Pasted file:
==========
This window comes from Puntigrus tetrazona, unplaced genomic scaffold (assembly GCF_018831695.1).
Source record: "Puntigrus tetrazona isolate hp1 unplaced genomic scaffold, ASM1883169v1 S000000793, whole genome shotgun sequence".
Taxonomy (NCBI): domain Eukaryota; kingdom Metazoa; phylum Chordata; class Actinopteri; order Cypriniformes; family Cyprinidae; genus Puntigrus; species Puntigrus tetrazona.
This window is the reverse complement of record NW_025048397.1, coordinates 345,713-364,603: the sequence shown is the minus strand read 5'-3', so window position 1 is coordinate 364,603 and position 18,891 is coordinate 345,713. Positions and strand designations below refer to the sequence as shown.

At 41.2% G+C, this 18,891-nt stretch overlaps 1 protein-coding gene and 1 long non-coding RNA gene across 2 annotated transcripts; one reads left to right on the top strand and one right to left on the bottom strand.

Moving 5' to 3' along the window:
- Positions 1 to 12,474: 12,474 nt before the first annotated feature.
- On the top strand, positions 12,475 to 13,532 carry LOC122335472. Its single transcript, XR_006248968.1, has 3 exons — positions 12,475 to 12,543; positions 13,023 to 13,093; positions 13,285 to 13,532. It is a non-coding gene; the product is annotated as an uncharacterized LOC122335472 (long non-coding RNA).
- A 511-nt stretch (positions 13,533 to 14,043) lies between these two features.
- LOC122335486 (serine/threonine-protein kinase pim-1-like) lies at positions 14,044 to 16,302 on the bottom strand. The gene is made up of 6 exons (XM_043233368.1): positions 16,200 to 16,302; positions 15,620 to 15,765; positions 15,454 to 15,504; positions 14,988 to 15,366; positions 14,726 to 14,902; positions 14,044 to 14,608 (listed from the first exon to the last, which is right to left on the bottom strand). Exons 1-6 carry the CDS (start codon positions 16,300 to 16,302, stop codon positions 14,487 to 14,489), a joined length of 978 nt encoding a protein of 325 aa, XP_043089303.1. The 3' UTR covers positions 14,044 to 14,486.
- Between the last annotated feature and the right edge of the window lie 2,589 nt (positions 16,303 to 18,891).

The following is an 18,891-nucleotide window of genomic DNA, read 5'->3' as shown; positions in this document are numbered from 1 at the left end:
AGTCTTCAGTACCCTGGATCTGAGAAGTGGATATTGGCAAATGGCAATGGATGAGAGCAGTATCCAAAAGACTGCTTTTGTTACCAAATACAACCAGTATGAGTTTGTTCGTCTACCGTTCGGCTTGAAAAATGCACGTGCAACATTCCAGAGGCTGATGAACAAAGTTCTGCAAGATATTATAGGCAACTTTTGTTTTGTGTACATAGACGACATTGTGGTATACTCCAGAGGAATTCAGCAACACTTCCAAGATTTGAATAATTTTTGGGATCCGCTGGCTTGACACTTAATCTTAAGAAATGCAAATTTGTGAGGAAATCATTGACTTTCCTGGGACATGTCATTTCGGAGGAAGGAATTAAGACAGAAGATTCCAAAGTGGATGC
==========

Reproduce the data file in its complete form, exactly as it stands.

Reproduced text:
This window comes from Puntigrus tetrazona, unplaced genomic scaffold (assembly GCF_018831695.1).
Source record: "Puntigrus tetrazona isolate hp1 unplaced genomic scaffold, ASM1883169v1 S000000793, whole genome shotgun sequence".
Taxonomy (NCBI): domain Eukaryota; kingdom Metazoa; phylum Chordata; class Actinopteri; order Cypriniformes; family Cyprinidae; genus Puntigrus; species Puntigrus tetrazona.
This window is the reverse complement of record NW_025048397.1, coordinates 345,713-364,603: the sequence shown is the minus strand read 5'-3', so window position 1 is coordinate 364,603 and position 18,891 is coordinate 345,713. Positions and strand designations below refer to the sequence as shown.

At 41.2% G+C, this 18,891-nt stretch overlaps 1 protein-coding gene and 1 long non-coding RNA gene across 2 annotated transcripts; one reads left to right on the top strand and one right to left on the bottom strand.

Moving 5' to 3' along the window:
- Positions 1 to 12,474: 12,474 nt before the first annotated feature.
- On the top strand, positions 12,475 to 13,532 carry LOC122335472. Its single transcript, XR_006248968.1, has 3 exons — positions 12,475 to 12,543; positions 13,023 to 13,093; positions 13,285 to 13,532. It is a non-coding gene; the product is annotated as an uncharacterized LOC122335472 (long non-coding RNA).
- A 511-nt stretch (positions 13,533 to 14,043) lies between these two features.
- LOC122335486 (serine/threonine-protein kinase pim-1-like) lies at positions 14,044 to 16,302 on the bottom strand. The gene is made up of 6 exons (XM_043233368.1): positions 16,200 to 16,302; positions 15,620 to 15,765; positions 15,454 to 15,504; positions 14,988 to 15,366; positions 14,726 to 14,902; positions 14,044 to 14,608 (listed from the first exon to the last, which is right to left on the bottom strand). Exons 1-6 carry the CDS (start codon positions 16,300 to 16,302, stop codon positions 14,487 to 14,489), a joined length of 978 nt encoding a protein of 325 aa, XP_043089303.1. The 3' UTR covers positions 14,044 to 14,486.
- Between the last annotated feature and the right edge of the window lie 2,589 nt (positions 16,303 to 18,891).

The following is an 18,891-nucleotide window of genomic DNA, read 5'->3' as shown; positions in this document are numbered from 1 at the left end:
AGTCTTCAGTACCCTGGATCTGAGAAGTGGATATTGGCAAATGGCAATGGATGAGAGCAGTATCCAAAAGACTGCTTTTGTTACCAAATACAACCAGTATGAGTTTGTTCGTCTACCGTTCGGCTTGAAAAATGCACGTGCAACATTCCAGAGGCTGATGAACAAAGTTCTGCAAGATATTATAGGCAACTTTTGTTTTGTGTACATAGACGACATTGTGGTATACTCCAGAGGAATTCAGCAACACTTCCAAGATTTGAATAATTTTTGGGATCCGCTGGCTTGACACTTAATCTTAAGAAATGCAAATTTGTGAGGAAATCATTGACTTTCCTGGGACATGTCATTTCGGAGGAAGGAATTAAGACAGAAGATTCCAAAGTGGATGC